During his illness, demand for news from the sick room was keen and sincere. It put a heavy strain upon the newspaper men covering the case, for the early attitude of both doctors and family made it difficult to ascertain the facts. They did not realize at first the pressure from the public for news, nor the wrong impression created by secrecy. Doctors have not much regard for public interest in their patients and are reluctant to make known the facts in the sick room. In their eyes the only news is that the patient dies or gets well, meanwhile - silence. But the physicians owe to the public when a man whose career is history and lies stricken on a sick bed - perhaps a death bed. the interest of the people is much more than curiosity; it is the companion piece of patriotism. Grant's doctors did not appreciate this fact. When entering or leaving the General's house they turned from reporters, as though escaping from hold-up men.

Once Deacon Ransome, of the New York Tribune saw his opportunity and told Dr. Sands, looking him straight in the eye: "We represent fifty million people, and every man, woman and child is deeply interested in this dying man who saved the nation for them. We are here to get the news and give it to those fifty million people. Is it for you to say whether they are to have it?" Dr. Sands seemed stunned. Then he gave way completely. "Perhaps you're right," he said, a kindlier expression swept away his frown. So the full story of General Grant's terrific struggle for life that April morning was promptly made known. The facts, serious as they ere, were less distressing to the country than if the policy of secrecy had been maintained.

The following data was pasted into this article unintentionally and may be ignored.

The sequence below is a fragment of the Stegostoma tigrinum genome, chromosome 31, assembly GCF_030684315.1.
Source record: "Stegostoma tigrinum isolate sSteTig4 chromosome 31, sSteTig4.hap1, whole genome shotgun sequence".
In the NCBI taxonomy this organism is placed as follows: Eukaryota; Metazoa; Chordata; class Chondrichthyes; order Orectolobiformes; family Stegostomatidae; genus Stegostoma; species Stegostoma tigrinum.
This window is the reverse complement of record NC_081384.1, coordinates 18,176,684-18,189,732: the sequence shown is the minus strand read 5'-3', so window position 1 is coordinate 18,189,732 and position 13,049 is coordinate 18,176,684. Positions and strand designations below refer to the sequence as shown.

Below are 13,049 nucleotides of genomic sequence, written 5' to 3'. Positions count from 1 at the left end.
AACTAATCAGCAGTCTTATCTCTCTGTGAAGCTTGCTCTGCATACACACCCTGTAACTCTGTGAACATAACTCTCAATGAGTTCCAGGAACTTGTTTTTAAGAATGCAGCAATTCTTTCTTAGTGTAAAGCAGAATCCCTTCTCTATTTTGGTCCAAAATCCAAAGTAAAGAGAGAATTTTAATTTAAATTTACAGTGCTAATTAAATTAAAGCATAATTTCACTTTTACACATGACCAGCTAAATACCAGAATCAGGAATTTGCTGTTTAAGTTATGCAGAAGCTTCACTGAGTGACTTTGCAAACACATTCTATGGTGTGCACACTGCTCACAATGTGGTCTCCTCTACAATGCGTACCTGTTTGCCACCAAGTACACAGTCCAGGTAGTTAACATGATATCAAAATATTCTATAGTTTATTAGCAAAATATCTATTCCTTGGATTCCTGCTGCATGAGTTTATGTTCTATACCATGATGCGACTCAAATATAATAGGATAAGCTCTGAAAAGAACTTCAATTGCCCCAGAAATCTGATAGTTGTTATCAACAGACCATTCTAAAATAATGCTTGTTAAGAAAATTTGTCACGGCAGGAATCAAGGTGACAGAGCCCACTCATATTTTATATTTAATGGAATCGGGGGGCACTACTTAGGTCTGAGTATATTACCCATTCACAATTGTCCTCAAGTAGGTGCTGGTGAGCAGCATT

I first saw General Grant when I called at his cottage at Long Branch, on the Jersey coast, in the summer of 1882. Grant was seated alone in a little summer house on the bluff overlooking the ocean. It was a rule of the Grant family that no one was to disturb him at such times, but as I had not been informed of it I ignorantly broke in on the General's meditation. Whatever his first impulse may have been, he smiled when I stated my purpose - and thereafter became more interested in the ocean than in my presence. Later I was told he liked to go down there by himself, and for an hour or so smoke cigars and look out silently upon the ocean. After such a career, what thoughts he must have had! No one could be more modest and affable. He was a good mixer in company he liked. Of course Grant was never any part of the social life of the Jersey shore. He disliked society, but he liked to meet the men he found down there, and he loved to hit up a stiff pace behind a pair of lively horses.

I was too young to be deeply impressed by faces, but in later years I recalled my impression of Grant's face - I saw the face of a man with many unexpressed thoughts, not all of them pleasant.